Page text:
Think About Your Used To Be
Surprisingly this was the last national hit for Wright, though he remained a consistent seller after this, and it’s the only one of his four Top Ten entries that is uptempo and not structured like a dramatic stage play set to music.

That’s good for his musical legacy, as often people nowadays tend to stick to the hits when perusing the past, and Heh Little Girl (the only version spelled that way, though it was surely by mistake)- definitely makes an impression with his explosive delivery and shows what kind of vocal power he possessed.

But there were better – and more idiosyncratic – songs in his catalog that are more representative of his style and with the confusion over this one’s source material it may may be best for the newcomers to approach this song only after absorbing his best ballads… not to mention after also hearing the various takes on this song by other artists… because Billy Wright unleashed is a hard act to follow.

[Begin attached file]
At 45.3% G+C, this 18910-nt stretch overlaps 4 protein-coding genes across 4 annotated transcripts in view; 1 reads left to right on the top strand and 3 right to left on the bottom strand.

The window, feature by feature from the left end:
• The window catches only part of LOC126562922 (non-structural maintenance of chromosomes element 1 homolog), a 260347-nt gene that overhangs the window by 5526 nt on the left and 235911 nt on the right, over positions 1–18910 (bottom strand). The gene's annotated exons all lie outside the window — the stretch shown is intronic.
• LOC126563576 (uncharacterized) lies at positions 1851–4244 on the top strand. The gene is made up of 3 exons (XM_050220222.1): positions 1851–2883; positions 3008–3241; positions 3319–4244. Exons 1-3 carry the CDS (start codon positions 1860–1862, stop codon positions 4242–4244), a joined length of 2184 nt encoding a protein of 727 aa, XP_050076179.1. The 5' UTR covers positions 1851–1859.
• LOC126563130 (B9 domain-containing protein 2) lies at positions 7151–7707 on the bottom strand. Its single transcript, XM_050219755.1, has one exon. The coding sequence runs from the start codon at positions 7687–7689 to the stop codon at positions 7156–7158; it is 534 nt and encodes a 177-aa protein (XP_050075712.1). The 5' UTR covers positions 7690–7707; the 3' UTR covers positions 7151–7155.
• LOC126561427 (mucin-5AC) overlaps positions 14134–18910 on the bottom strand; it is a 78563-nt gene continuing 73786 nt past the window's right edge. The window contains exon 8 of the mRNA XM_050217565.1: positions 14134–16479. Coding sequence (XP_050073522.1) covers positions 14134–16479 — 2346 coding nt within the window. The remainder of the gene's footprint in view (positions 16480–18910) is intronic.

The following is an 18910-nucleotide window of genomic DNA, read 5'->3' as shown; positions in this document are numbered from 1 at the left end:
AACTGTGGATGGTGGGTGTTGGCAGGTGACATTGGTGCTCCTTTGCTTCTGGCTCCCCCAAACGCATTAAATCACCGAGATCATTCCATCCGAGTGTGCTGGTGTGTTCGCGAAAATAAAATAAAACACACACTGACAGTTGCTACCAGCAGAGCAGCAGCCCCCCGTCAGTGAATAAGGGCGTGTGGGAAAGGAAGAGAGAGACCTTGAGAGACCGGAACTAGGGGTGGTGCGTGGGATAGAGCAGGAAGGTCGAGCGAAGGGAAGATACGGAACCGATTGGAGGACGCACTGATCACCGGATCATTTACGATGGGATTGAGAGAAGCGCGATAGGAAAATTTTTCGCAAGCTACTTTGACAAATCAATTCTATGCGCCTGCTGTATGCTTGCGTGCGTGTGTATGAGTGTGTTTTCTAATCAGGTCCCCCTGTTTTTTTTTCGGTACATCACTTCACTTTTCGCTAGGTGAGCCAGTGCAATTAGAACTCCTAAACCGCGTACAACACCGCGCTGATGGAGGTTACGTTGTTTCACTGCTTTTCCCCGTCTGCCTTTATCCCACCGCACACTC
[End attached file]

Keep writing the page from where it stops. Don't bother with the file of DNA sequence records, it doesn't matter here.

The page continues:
If you’re tracing the history of rock chronologically however, this’ll be the one that kicks off a run of a couple of months in which you won’t be able to escape the song, so since that’s what we’re doing around here maybe it IS better that you have this committed to memory before delving into the others so you can try and figure our why any of them thought they could trade punches with someone hitting this hard.


(Visit the Artist page of Billy Wright for the complete archive of his records reviewed to date)

Spontaneous Lunacy has reviewed other versions of this song you may be interested in:
Paul Gayten (January, 1948)
The Larks (August, 1951)